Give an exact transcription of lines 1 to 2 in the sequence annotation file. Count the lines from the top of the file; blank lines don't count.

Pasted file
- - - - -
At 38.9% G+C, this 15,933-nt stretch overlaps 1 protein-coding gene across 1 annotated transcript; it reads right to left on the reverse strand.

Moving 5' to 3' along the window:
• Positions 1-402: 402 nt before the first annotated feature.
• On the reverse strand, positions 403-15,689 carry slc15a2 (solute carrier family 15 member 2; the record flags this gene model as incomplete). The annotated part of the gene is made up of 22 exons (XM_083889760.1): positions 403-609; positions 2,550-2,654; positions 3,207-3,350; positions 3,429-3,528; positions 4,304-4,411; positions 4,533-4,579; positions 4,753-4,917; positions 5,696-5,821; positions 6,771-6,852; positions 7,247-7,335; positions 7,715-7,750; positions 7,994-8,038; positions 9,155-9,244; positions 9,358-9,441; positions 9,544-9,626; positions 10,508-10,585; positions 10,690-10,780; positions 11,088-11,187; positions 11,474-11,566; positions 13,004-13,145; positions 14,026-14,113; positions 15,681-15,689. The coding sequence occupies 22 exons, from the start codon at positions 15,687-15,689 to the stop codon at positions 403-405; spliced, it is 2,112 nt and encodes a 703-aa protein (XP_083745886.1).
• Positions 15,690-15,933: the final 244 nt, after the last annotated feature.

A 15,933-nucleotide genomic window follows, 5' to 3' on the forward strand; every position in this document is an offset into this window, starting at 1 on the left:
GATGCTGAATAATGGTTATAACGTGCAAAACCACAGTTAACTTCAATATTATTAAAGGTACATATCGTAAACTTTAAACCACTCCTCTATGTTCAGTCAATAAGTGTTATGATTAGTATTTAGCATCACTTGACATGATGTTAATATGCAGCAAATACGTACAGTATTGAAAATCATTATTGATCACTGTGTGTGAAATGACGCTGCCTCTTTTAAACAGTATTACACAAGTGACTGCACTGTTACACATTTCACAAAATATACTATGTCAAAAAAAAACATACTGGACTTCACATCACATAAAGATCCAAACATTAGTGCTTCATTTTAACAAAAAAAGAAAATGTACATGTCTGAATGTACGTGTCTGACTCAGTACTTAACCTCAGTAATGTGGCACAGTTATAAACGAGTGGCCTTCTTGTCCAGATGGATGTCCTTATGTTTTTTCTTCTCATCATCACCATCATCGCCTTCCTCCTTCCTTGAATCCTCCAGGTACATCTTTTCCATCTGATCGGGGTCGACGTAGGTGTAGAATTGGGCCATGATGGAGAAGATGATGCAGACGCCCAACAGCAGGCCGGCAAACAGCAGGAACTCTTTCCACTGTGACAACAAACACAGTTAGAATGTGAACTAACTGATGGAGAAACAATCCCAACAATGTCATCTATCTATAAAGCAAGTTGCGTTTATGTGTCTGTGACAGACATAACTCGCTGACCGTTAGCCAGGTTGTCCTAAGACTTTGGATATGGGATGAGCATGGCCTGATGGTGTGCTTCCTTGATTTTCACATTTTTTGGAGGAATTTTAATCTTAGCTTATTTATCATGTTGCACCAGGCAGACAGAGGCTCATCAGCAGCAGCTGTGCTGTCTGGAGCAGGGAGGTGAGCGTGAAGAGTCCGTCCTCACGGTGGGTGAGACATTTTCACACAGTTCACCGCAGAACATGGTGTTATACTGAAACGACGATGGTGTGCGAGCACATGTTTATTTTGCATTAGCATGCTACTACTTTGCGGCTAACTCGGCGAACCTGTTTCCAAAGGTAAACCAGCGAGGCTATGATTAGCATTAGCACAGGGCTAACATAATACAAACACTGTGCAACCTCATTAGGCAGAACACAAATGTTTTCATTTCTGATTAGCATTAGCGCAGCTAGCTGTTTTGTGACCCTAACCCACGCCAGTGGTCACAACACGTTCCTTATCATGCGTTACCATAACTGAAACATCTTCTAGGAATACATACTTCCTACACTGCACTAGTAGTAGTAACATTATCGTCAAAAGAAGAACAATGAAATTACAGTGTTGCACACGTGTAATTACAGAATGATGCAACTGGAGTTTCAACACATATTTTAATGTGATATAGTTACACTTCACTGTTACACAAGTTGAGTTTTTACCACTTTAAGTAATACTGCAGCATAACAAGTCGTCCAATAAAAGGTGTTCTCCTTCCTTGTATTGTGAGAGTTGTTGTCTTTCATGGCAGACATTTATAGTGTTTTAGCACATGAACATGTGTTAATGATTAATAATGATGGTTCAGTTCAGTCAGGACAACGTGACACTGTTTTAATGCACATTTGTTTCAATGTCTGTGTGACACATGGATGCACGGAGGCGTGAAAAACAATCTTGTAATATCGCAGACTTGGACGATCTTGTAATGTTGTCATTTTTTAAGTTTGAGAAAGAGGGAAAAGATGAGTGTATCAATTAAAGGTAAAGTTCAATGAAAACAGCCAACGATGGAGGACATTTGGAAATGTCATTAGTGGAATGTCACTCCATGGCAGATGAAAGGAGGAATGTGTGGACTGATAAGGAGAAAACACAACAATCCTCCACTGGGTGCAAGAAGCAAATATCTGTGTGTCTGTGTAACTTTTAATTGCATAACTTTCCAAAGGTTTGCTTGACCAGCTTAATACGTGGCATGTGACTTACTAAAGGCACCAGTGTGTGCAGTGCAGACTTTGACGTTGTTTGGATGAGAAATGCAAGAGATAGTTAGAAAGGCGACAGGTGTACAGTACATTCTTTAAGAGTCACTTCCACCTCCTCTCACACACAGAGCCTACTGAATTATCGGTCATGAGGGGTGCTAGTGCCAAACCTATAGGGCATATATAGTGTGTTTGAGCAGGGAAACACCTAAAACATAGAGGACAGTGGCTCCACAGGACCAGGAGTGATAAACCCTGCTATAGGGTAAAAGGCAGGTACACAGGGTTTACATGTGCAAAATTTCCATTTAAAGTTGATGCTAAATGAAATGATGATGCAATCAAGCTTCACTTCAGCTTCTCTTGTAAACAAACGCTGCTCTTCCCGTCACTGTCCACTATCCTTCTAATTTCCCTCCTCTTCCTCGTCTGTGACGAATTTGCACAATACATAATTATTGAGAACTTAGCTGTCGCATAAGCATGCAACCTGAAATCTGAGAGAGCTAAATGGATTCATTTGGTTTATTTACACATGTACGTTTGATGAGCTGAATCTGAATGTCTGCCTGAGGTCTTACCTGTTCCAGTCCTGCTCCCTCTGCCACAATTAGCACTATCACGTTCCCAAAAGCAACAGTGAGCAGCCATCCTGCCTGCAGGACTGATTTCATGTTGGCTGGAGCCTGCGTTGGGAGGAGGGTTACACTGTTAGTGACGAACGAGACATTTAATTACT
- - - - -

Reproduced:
At 38.9% G+C, this 15,933-nt stretch overlaps 1 protein-coding gene across 1 annotated transcript; it reads right to left on the reverse strand.

Moving 5' to 3' along the window: